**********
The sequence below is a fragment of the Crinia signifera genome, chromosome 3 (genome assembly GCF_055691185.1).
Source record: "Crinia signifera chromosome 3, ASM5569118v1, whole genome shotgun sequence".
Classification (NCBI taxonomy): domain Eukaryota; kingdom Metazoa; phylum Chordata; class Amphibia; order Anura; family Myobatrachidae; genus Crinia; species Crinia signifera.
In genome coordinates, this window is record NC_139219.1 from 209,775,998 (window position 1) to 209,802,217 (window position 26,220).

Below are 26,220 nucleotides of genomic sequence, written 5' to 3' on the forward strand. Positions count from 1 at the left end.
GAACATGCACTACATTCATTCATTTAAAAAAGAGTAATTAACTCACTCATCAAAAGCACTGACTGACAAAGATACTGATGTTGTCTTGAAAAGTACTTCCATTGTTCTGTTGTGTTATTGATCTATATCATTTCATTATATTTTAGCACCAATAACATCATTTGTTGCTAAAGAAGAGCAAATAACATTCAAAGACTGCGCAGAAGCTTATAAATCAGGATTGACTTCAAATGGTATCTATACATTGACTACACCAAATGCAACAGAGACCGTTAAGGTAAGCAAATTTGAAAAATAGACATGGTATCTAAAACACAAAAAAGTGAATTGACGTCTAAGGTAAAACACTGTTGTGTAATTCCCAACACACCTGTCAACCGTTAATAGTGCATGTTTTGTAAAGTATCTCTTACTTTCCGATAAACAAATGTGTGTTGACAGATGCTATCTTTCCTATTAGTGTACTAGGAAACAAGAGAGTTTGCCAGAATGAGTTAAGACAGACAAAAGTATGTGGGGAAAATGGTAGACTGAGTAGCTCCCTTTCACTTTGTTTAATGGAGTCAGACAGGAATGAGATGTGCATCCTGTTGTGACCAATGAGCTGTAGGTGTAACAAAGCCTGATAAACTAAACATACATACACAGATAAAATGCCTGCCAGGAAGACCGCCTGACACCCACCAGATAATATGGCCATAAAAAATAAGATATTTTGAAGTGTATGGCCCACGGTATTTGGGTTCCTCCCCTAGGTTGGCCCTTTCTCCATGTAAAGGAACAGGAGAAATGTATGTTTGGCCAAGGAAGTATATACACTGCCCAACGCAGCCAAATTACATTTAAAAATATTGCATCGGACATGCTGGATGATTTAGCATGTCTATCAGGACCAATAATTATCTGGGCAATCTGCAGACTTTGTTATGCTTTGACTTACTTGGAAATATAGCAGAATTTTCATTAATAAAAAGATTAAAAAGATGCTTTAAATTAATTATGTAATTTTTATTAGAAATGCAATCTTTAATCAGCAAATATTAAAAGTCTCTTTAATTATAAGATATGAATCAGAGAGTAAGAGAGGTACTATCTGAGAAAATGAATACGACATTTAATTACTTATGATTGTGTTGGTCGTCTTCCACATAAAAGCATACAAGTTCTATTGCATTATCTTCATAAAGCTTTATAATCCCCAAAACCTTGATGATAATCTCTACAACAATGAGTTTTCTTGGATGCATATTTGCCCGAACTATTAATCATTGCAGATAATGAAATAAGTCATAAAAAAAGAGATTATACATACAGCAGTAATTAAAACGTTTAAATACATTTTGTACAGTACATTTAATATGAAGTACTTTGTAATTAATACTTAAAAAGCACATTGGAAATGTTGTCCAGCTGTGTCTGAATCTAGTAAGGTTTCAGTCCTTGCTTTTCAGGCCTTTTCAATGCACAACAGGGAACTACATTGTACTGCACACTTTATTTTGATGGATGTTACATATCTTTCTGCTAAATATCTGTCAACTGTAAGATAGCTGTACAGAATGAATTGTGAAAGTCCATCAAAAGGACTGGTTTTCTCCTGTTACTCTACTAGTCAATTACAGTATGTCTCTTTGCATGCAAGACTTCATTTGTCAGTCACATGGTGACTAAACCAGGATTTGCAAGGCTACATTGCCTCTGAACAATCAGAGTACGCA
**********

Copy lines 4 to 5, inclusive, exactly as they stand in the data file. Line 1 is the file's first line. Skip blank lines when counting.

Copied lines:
In genome coordinates, this window is record NC_139219.1 from 209,775,998 (window position 1) to 209,802,217 (window position 26,220).

Below are 26,220 nucleotides of genomic sequence, written 5' to 3' on the forward strand. Positions count from 1 at the left end.